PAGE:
Analysis of Siddhartha by Herman Hesse

Siddhartha Analysis

I think it was interesting how Siddhartha and Buddha were completely different people in this story. I have always learned that Siddhartha had achieved enlightenment and then became Buddha; however this story puts a different perspective onto this. I think the reason behind this may be that it is trying to show the reader the actual battle of a person trying to become enlightened, and they needed someone to exemplify that enlightenment (Buddha) one was trying to achieve. The irony of this book was what really made it an excellent read, because it wasn’t a simple book but a life lesson. It taught the reader that the typical mindset isn’t always the right one; just as Siddhartha’s views of Hinduism.   It was also interesting to see that Siddhartha had almost everything he wanted: looks, wealth, respect, and a noble family. His Brahmin family had always implemented idealistic views onto him, yet he refused those clichés of idealism. He enjoys a near-idyllic existence with his best friend, Govinda, but is secretly dissatisfied. He continues to follow all the rituals that his family and religion says will bring happiness and peace. Nevertheless, he still feels like something is missing from his life, he doesn’t know what is missing though. His father and all the elders in his family and caste all act as if they are religious, yet have flaws and have not attained enlightenment; this was the predominant reason he left his family and religion behind.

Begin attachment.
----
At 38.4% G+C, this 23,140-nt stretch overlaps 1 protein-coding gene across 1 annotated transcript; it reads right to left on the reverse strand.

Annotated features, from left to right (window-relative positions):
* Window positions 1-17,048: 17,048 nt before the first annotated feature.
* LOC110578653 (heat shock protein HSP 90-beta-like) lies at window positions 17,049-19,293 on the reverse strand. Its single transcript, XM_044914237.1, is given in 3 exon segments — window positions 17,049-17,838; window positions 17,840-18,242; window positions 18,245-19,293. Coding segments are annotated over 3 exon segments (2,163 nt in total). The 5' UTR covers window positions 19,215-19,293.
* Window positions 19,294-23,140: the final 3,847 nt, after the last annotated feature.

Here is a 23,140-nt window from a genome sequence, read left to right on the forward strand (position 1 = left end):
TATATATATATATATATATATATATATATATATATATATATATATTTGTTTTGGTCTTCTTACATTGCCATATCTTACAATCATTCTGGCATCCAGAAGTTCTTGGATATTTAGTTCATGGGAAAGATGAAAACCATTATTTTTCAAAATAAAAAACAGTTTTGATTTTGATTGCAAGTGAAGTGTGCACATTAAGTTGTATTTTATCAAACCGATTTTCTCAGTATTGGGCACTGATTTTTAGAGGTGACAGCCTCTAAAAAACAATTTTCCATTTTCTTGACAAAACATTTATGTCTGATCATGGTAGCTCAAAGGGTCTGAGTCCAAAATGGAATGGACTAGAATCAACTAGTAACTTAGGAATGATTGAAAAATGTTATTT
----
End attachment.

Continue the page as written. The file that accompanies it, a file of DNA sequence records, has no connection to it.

Siddhartha thinks his father and the fellow Brahmins have tried to pass all their knowledge and wisdom, but he still feels as if something is lacking. So one day, a group of Samanas come through his town. They are so starved he can see their rib cages, and they come begging for food. They believe that enlightenment can be achieved by becoming a sanyassi and through asceticism. His father had never taught him anything close to what the Ascetics believed, they rejected all physical and material things....